This was a great listen. The author starts out with the history of trains in England and moves on to take trains in India, China, Russia, Spain and yes even in America. All along the way he tells us why this is such a wonderful way to travel despite being slower than planes or buses at times. We learn that the federal government could have supported trains, but instead opted for roads, so now America is car dependent. We learn that Chicago was once the stop for pork and Texas the stop for beef. This hasn't changed much, since airline travel across the U.S. typically has us stopping in one of these cities before touching down where we intended to. I especially liked the part about India. A place where they have had a hard time maintaining the tracks, but the prices remain low and the system is still heavily used. Ghandi was one to complain about the industrial revolution and we come to realize that trains are still vital to today's movement of goods. People just don't seem to have the time to take a train. I always thought that technology would make life easier, but instead we are working more than ever. Maybe Ghandi was right and a return to a simpler life without so much virtual interference might benefit everyone including the planet itself. The reader was very enthusiastic and seemed very professional and it really was a great compliment to a story we should all understand. It was the first way that large numbers of people were moved from one place to another. It can help us understand what the future holds.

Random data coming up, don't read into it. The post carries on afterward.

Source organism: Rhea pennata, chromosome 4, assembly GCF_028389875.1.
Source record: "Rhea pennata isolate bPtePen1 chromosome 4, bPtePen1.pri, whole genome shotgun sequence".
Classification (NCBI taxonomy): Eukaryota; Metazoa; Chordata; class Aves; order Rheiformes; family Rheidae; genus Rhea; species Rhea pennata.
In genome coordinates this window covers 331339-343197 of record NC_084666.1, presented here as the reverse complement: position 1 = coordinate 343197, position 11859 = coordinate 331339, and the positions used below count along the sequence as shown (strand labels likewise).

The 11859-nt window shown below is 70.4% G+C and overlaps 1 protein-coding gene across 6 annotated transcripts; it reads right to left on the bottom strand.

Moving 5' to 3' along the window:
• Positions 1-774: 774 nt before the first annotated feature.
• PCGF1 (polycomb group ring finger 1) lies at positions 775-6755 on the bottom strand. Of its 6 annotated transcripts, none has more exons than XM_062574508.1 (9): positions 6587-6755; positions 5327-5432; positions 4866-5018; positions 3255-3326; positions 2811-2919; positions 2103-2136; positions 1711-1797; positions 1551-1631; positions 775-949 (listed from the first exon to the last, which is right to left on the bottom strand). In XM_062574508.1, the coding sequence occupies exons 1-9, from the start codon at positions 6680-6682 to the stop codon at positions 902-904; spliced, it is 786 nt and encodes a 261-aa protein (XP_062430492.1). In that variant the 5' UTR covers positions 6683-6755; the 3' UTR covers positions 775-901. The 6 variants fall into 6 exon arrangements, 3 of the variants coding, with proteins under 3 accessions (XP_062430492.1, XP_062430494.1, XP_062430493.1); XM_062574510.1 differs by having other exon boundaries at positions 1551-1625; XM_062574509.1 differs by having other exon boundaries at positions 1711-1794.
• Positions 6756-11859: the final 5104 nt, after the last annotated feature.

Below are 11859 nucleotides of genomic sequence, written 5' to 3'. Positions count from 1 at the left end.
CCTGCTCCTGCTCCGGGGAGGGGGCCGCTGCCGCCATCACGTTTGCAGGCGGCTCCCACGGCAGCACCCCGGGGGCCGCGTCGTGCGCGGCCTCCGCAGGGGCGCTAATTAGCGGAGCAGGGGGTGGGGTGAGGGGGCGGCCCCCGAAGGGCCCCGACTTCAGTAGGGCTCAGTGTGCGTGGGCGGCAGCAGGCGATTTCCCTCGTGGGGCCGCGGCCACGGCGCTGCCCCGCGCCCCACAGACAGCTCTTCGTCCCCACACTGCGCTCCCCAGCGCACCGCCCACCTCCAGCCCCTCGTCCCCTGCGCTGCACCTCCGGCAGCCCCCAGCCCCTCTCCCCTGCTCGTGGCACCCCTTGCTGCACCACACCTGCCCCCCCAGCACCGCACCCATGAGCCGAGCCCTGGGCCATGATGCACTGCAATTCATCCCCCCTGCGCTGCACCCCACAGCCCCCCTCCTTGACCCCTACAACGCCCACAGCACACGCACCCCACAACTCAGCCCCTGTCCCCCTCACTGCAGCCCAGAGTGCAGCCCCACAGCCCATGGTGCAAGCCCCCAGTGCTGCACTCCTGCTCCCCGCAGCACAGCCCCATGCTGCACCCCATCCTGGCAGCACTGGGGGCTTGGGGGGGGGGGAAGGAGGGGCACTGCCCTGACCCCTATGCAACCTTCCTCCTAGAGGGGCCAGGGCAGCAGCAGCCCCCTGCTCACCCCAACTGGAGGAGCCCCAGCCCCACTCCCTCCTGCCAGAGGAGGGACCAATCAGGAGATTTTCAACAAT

Orphan has got to be the most popular author in Turkey right now. His books are piled up everywhere.It was hard for me to relate to his spoon fed life, but the story of his first love was poignant and his decision to become a writer even though his parents had him enrolled to be an architect was also very interesting. The book jumps all over the place chronologically and there is an awful lot about French writers who came to sum up Istanbul after only very short visits. Orhan describes the city as black and white and melancholy. These seem to be right on point and I tried to look at some of the dilapidated buildings that sit often nearby the fantastic mosques that are ubiquitous here. There are lots of small neighborhoods with steep winding streets to explore. The place is surrounded by sea and teems with vitality.This was really a biography and we learn about Orhan's childhood and sibling rivalries and a great deal about his personal life. I wonder what a book exploring places like Anatolia would read like. In the end, Istanbul appears different than other cities. There is a reverence for the past, but there is the same desperate passion to get rich quickly that every city seems to exude in it's hollow pursuit of money that really lies at its heart.